by Angelos Bollas
I have been thinking a lot about this topic lately. I wasn’t sure how to choose who has been a good mentor for me and who hasn’t. The truth is that I am very lucky to have met and worked with great teachers, trainers, tutors, and professors. I have been taught by truly inspiring teachers who are dedicated and passionate about their subjects. I have been trained by skillful and talented trainers who inspired me to want to become one. I have also been guided and supported by college and university professors whose presence in my life has shaped the way I work and function professionally. So, naming one of all these people would certainly not be right.
It was then that I thought that I should write about my students. At the end of the day, it is for them that we do all the things that we do in our teaching, isn’t it? Of course, choosing one or two out of so many would be tough, but I am sure we all have those few students that have made a difference in our professional lives; not because of being exceptionally smart or showing excellent language skills, but rather by inspiring us to become better day after day. Then, again, such a person would not qualify as a mentor per se, so I couldn’t write about them.
Finally, I sat down and thought of a turning point in my career, a point when something changed as a result of my coming into contact with other people in this profession. This ‘something’ was more than just becoming better in what I was doing; it had to do with the way I felt about my job. It was really a point in time when I started thinking beyond the walls of my classroom, when I felt part of a wider community of English language teachers. And then it was obvious to me: I couldn’t write about anyone other than the wonderful people I connected with when I first went online and joined #ELTchat.
I still remember that day very vividly. I was doing my CELTA with CELT Athens at that time. One Wednesday Marisa Constantinides (@Marisa_C) talked to me about Twitter and #ELTchat. At first, I couldn’t understand much. Imagine that I was in the middle of completing my CELTA course so my head was full of new information anyway. Yet, Marisa was very enthusiastic about Twitter, telling us things like “Twitter is the hub of education, get out there, connect with other like-minded people.” So, I went home, created a Twitter account, and joined #ELTchat.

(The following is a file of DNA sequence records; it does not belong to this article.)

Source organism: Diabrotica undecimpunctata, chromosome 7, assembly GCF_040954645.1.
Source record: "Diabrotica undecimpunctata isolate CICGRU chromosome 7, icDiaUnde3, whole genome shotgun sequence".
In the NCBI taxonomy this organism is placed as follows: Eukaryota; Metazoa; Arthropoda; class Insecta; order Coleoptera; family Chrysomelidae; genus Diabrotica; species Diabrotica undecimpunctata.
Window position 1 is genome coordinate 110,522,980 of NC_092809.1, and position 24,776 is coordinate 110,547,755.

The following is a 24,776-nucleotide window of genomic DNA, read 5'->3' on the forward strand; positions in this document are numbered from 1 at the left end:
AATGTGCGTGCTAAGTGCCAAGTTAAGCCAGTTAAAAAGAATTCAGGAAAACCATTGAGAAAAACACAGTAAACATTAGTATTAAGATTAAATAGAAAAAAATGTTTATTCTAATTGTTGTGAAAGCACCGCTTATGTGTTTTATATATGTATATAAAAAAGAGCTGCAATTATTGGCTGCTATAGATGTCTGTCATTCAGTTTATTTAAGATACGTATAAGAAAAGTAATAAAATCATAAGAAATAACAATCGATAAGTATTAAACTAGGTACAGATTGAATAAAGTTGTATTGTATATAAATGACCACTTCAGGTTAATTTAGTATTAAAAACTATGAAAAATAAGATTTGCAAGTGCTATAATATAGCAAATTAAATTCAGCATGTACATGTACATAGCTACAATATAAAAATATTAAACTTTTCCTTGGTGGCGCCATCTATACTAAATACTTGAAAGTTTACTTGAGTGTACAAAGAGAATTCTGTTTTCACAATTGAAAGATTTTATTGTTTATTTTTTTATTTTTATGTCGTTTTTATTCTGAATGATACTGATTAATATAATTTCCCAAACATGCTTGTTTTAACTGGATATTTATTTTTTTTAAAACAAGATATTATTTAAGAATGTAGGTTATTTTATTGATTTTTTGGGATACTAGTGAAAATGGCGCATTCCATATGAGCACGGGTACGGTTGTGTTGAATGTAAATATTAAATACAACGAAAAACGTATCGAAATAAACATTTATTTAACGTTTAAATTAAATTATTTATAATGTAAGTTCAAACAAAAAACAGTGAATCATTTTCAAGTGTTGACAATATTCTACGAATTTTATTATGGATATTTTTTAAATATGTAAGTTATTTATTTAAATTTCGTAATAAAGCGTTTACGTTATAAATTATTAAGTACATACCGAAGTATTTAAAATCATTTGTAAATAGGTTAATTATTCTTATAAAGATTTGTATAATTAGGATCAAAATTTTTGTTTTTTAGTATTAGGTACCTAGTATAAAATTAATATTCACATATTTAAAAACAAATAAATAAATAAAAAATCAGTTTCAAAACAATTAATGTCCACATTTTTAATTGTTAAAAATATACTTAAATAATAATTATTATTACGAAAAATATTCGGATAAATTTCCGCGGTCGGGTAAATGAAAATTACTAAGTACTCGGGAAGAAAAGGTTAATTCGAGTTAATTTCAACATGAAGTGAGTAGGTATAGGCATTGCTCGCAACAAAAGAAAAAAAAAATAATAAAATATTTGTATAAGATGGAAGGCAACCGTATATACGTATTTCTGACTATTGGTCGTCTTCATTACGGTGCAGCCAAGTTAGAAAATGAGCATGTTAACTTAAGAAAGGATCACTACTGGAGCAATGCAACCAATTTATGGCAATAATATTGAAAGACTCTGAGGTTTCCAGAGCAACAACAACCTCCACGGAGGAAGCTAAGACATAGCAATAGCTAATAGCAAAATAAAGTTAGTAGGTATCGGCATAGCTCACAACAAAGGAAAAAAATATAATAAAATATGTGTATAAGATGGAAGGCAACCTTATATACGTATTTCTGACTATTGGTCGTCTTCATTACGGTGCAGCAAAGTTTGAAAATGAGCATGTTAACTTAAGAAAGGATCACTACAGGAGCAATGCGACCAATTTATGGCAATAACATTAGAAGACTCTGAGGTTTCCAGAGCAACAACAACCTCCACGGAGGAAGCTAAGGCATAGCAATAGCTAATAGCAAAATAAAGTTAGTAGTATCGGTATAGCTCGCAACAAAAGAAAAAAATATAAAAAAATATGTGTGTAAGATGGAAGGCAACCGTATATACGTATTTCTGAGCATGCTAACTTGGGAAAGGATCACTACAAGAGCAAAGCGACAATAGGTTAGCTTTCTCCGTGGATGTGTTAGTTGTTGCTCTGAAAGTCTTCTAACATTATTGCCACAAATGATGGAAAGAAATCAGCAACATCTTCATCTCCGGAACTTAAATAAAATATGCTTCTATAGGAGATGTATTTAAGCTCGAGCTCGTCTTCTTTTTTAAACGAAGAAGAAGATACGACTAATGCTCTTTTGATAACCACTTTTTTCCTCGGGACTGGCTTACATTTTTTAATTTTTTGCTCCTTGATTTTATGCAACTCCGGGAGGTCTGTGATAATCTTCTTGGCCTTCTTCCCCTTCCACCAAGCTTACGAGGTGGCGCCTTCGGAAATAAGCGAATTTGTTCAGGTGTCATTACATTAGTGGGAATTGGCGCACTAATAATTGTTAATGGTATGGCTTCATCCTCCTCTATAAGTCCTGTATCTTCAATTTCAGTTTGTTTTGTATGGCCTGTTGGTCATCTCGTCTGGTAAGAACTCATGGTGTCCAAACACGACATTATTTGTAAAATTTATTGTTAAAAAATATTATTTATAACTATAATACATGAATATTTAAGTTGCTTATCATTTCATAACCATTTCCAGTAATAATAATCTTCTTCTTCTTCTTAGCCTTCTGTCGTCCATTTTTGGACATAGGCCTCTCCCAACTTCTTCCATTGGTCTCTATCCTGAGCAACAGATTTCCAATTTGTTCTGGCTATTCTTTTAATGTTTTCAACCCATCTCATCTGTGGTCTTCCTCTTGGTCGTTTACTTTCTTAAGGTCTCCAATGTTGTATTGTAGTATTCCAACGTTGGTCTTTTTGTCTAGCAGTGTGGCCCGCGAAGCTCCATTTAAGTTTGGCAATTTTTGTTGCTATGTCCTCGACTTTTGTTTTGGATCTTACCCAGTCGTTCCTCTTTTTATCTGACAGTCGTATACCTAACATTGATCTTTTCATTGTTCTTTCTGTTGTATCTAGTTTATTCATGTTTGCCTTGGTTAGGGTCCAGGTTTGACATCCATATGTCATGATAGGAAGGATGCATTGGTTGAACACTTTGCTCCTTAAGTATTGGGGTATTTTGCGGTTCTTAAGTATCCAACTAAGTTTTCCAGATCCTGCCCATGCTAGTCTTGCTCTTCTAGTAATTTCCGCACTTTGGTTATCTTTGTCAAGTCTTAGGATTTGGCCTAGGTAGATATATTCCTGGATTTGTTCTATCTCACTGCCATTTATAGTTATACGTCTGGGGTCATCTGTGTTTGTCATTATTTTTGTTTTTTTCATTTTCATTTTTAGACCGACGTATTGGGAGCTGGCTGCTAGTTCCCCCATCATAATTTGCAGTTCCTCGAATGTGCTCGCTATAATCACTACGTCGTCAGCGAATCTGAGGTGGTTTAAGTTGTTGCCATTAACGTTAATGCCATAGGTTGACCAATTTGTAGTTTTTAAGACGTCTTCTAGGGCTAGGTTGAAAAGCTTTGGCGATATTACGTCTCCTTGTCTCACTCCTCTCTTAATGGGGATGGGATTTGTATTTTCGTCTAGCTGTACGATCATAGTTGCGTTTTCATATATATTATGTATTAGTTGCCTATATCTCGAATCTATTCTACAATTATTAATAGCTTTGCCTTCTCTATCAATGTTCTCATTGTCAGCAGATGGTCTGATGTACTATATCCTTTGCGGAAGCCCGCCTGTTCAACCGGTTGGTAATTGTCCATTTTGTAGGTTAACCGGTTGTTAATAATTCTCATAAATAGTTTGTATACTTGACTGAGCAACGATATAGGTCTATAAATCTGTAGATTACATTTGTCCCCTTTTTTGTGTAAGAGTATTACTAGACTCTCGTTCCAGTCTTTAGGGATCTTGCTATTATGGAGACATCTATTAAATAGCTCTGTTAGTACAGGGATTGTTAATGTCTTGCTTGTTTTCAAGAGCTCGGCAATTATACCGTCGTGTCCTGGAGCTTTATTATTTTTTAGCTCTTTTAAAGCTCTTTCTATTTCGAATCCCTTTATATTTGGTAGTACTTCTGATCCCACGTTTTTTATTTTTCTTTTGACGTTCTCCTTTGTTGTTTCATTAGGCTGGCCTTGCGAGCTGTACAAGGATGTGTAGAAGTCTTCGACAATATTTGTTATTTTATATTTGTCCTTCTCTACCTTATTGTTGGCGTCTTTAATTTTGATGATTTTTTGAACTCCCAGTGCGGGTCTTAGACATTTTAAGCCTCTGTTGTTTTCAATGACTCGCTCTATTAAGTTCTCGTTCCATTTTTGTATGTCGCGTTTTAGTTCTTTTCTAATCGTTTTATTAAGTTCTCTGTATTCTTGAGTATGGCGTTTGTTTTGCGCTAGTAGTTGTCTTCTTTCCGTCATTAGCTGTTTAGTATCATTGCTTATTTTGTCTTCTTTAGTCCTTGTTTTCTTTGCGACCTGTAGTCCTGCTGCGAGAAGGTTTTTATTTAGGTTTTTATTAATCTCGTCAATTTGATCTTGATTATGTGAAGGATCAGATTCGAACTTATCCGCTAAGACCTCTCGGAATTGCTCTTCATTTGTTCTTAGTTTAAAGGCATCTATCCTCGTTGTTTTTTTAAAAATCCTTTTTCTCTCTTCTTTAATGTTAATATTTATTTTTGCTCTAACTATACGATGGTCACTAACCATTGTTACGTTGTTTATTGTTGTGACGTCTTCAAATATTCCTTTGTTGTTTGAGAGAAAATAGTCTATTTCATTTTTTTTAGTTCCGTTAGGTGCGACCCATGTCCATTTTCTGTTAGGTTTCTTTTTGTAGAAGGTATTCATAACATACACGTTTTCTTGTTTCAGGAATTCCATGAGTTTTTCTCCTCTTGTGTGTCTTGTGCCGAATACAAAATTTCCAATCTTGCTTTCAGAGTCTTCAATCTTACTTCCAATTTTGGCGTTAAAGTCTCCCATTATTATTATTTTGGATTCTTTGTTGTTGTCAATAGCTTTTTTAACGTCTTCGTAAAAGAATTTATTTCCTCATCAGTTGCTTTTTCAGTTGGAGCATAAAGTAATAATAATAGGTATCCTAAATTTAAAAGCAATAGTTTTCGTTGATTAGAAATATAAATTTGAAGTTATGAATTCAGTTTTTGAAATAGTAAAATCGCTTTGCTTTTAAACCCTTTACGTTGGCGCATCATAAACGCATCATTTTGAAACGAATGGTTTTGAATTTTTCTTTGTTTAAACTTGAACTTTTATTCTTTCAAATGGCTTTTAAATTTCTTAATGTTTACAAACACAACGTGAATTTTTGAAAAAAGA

For those of you that do not know, #ELTchat is a hashtagged discussion on Twitter. ELT professionals from all over the world log into their Twitter accounts every Wednesday at 7 pm (UK time) and chat on a topic of their choice. It is fast and vibrant, and it offers its participants practical community-built knowledge. It is also more than just that. It is a caring community of colleagues. During my first attempt, not only was I amazed by the chat itself, but also by the people who participated in it and by their support. I remember chatting with teachers from many different countries (e.g. Japan, USA, Saudi Arabia), with trainers whose work and blogs were (and still are) much acclaimed, as well as other well-known figures of ELT. In addition to following the chat-related tweets, I started following all of the chat participants; some of them followed me back and we started exchanging ideas, tips, experiences and more on a daily basis.
These and many other people of the chat community have been more than a reference point for me; they have been the driving force that makes me want to do more. It is not only about being better, but more about doing more, trying things out, sharing your experience, helping novice teachers who need support, etc. Isn’t that what mentors should do anyway? That’s what I think at least. We are doing a job that does not offer much in terms of tangible benefits; it has, however, much to offer when it comes to getting the best out of one’s self and that’s exactly what #ELTchat people have done for me.
I am writing this in the hopes of helping another teacher feel as I feel. Before joining the chat, I was a local English language teacher whose only point of reference in this profession had been my own self and a couple of colleagues. However, from the day I joined Twitter, I started feeling as if I am part of a bigger team. My professional world has expanded and so many talented people have become part of it. In fact, a very active and important part of it. For all this time, I have been lucky to enjoy their company, their help, their experience, their ideas, their reflections, their support, and so many more things that I couldn’t possibly list in a single post. Most importantly, their presence is what makes me want to become better every single day. It is to them that I dedicate this post and it is to them that I owe my most sincere gratitude.